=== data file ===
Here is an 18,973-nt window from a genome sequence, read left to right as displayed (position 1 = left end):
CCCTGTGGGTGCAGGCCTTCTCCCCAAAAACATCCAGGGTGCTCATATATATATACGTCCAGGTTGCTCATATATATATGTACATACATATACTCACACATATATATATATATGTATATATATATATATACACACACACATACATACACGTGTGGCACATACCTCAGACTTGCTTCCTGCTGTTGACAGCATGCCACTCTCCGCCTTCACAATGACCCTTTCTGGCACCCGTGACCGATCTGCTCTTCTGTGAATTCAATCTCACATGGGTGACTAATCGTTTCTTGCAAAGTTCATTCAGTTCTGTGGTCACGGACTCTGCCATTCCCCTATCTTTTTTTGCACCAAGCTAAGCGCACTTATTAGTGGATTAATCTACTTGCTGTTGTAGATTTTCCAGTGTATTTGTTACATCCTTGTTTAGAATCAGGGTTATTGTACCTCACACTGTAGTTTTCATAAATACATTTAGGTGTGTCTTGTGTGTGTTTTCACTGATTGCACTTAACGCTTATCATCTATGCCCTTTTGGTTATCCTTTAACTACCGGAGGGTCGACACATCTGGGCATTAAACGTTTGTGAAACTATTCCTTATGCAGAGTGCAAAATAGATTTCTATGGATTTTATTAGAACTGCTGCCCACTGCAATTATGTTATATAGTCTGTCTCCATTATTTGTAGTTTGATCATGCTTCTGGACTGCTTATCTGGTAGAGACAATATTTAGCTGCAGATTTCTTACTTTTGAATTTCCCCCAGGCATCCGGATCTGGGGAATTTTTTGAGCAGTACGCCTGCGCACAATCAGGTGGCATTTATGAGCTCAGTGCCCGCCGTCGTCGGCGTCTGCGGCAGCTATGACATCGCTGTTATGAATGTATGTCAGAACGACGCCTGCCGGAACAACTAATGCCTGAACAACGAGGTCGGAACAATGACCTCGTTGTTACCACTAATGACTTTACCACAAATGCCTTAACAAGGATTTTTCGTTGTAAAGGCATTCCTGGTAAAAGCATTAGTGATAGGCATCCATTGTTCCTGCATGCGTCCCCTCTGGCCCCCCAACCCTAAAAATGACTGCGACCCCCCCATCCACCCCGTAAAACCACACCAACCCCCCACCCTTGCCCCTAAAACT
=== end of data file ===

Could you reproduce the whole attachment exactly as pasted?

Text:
Here is an 18,973-nt window from a genome sequence, read left to right as displayed (position 1 = left end):
CCCTGTGGGTGCAGGCCTTCTCCCCAAAAACATCCAGGGTGCTCATATATATATACGTCCAGGTTGCTCATATATATATGTACATACATATACTCACACATATATATATATATGTATATATATATATATACACACACACATACATACACGTGTGGCACATACCTCAGACTTGCTTCCTGCTGTTGACAGCATGCCACTCTCCGCCTTCACAATGACCCTTTCTGGCACCCGTGACCGATCTGCTCTTCTGTGAATTCAATCTCACATGGGTGACTAATCGTTTCTTGCAAAGTTCATTCAGTTCTGTGGTCACGGACTCTGCCATTCCCCTATCTTTTTTTGCACCAAGCTAAGCGCACTTATTAGTGGATTAATCTACTTGCTGTTGTAGATTTTCCAGTGTATTTGTTACATCCTTGTTTAGAATCAGGGTTATTGTACCTCACACTGTAGTTTTCATAAATACATTTAGGTGTGTCTTGTGTGTGTTTTCACTGATTGCACTTAACGCTTATCATCTATGCCCTTTTGGTTATCCTTTAACTACCGGAGGGTCGACACATCTGGGCATTAAACGTTTGTGAAACTATTCCTTATGCAGAGTGCAAAATAGATTTCTATGGATTTTATTAGAACTGCTGCCCACTGCAATTATGTTATATAGTCTGTCTCCATTATTTGTAGTTTGATCATGCTTCTGGACTGCTTATCTGGTAGAGACAATATTTAGCTGCAGATTTCTTACTTTTGAATTTCCCCCAGGCATCCGGATCTGGGGAATTTTTTGAGCAGTACGCCTGCGCACAATCAGGTGGCATTTATGAGCTCAGTGCCCGCCGTCGTCGGCGTCTGCGGCAGCTATGACATCGCTGTTATGAATGTATGTCAGAACGACGCCTGCCGGAACAACTAATGCCTGAACAACGAGGTCGGAACAATGACCTCGTTGTTACCACTAATGACTTTACCACAAATGCCTTAACAAGGATTTTTCGTTGTAAAGGCATTCCTGGTAAAAGCATTAGTGATAGGCATCCATTGTTCCTGCATGCGTCCCCTCTGGCCCCCCAACCCTAAAAATGACTGCGACCCCCCCATCCACCCCGTAAAACCACACCAACCCCCCACCCTTGCCCCTAAAACT